Fuel is half premium pump gas, half GT260 race fuel and then I run near 100:1 Sabre pre-mix.
Plug has many hours on it. ... thumbnail is kinda dirty.
Bike uses the same 3$ spark plug as a small chainsaw so you can buy them almost anywhere.

Hand Automotive tire Finger Bicycle part Rim
 

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Cool .

I only run 4 strokes so I imagine the inner insulator is good ? .
 

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I can tell you she runs awesome, & my 4-stroke trials bike takes very expensive plug.
If the 4RT engine misses a beat ever, it's the plug breaking up or the air filter is dirty or there is water in the connector on the throttle body.
 

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Cool .

I only run 4 strokes so I imagine the inner insulator is good ? .
On the 4-stroke it's often the inner insulator that cracks and it sparks up inside the gap between the insulator and steel spark plug body.

I should maybe use a stereo microscope and light it up like crazy next time, that would show way more detail
 

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Hi Paula ! .

Ride hard, far and wide but ALWAYS SAFELY please .
 

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On The Road Again!
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I think it's amazing how long modern plugs last.
I have no idea how old the plugs in my Goldwing are.
It still has the same plugs in it that were in it when I got it 40,000 miles ago.
I've never pulled them to look at 'em. The bike runs as good as it ever did.
Starts on first touch, smooth as silk and never misses a beat.
 
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It kinda depends on the spark plug typ and brand as well as what engine you put them into .

I tried platinum plugs when they first came out, I found the center electrodes began to eat away before 10,000 miles .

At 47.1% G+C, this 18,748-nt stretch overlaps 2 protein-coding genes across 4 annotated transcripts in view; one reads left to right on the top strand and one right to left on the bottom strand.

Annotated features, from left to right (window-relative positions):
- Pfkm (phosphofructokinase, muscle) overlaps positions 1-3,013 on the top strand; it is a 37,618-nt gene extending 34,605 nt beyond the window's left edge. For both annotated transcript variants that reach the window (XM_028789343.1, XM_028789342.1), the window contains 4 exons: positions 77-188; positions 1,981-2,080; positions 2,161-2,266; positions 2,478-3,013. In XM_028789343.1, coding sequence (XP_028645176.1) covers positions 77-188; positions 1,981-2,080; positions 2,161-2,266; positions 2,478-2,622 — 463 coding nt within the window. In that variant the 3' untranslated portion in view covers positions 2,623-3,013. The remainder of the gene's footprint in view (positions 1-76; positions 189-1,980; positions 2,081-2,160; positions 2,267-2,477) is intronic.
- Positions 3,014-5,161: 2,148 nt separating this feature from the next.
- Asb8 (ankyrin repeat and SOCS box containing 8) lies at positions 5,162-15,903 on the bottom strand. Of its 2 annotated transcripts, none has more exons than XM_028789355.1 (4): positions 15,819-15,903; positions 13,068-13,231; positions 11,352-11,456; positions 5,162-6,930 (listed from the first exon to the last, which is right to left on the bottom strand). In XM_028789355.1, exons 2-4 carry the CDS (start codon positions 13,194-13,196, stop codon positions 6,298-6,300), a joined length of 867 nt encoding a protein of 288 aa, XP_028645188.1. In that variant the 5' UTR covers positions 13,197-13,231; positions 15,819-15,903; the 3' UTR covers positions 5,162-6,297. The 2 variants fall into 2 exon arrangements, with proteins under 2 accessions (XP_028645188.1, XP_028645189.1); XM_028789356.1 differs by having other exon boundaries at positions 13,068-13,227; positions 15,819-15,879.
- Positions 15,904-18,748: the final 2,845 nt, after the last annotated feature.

Went back to copper cored NGK's and nary a problem .

I think the lack of tetra-ethyl lead in the fuel is why they last so long now . (?)
 

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Visionary
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The original standard NGK plugs in my bikes start idling rough at around 40k even though they look fine. I switched to NGK iridium and they appear to be immortal, I’ve got 90k miles on the one set, runs like new.


Sent from my iPhone using Tapatalk
 
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Zip
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I put Autolite platinum plugs in my Beemer boxer in the spring of 2020 and haven't looked at them since. The bike is still purring like a kitten and growling like a tiger.
 

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Good deal ! .

This proves what I try to get others to grasp : there's no final "by the book" in Mechanics ~ each machine (yes, even the Japanese and German ones :sneaky: are slightly different and you can adjust or 'Peak & Tweak' until your particular machine suits your particular needs / location .